Equalizing Charges

Your battery is made up of cells. It is common for these cells to become unaligned, meaning that they do not hold an equal amount of charge. This can cause problems for your battery’s life. 

The key to removing this threat to your deep cycle battery lifespan is by carrying out equalizing charges. These bring the cells back into alignment, keeping everything in order.

To equalize, check your battery’s water. You should then consult your battery manual and find out what voltage to set the charger at to equalize the battery. Charge it and allow the electrolyte to bubble and gas. 

When the charge is complete, start taking readings with a refractometer every hour. When the specific gravity isn’t going up anymore, the process is complete.

Keep Battery Temperature in Mind

One important part of deep cycle battery care is keeping it at a stable temperature. The ambient temperature around your battery can severely impede its performance. 

In cold climates, battery capacities fall, in hot climates, their lifespan falls. When you are charging your battery, the charger should be able to take temperature data into account. Your battery will need more voltage per cell when it is cold, compared to when it is hot.

If your battery charger doesn’t take temperature data into account, consider investing in a new one.

Sealed Deep Cycle Battery Maintenance

These tips are all well and good but what if you are working with a sealed deep cycle battery? Sealed deep cycle battery maintenance requires a whole other set of information.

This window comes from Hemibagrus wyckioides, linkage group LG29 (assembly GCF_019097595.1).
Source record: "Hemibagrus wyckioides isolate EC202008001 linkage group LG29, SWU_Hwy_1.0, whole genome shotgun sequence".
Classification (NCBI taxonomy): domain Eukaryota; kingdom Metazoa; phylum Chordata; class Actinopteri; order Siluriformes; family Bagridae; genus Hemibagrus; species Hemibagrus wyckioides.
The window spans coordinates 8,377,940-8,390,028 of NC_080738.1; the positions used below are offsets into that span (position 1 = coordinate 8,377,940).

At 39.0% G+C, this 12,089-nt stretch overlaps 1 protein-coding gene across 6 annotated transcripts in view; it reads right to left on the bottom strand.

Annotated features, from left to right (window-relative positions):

In general, these batteries are a lot easier to care for. You don’t need to add distilled water, for instance. There is one key task that you will need to become familiar with: checking charge with a multimeter.

Use a Multimeter to Check Charge

Unlike flooded lead-acid batteries, you will not use a refractometer to check charge. Instead, you should use a multimeter, which will take DC voltage readings which can then be translated into information about its state of charge.

To get the readings, you will need to attach the probes to your battery and then check the readout. Consult your owner’s manual for information about how DC voltage relates to charge.

Never do an equalization charge on a sealed battery. 

Aside from this one task, there is little maintenance required on a sealed deep cycle battery.

Battery Care Made Easy

We hope that we’ve answered all your questions about deep cycle battery maintenance. While it can seem confusing, once you get the hang of it, you’ll be using your batteries to their utmost capacity all-year-round.

Do you have any other questions about our company? Need to ask us questions about our battery products? Click here to find out more about us and use the button in the top-right corner to get in touch with us!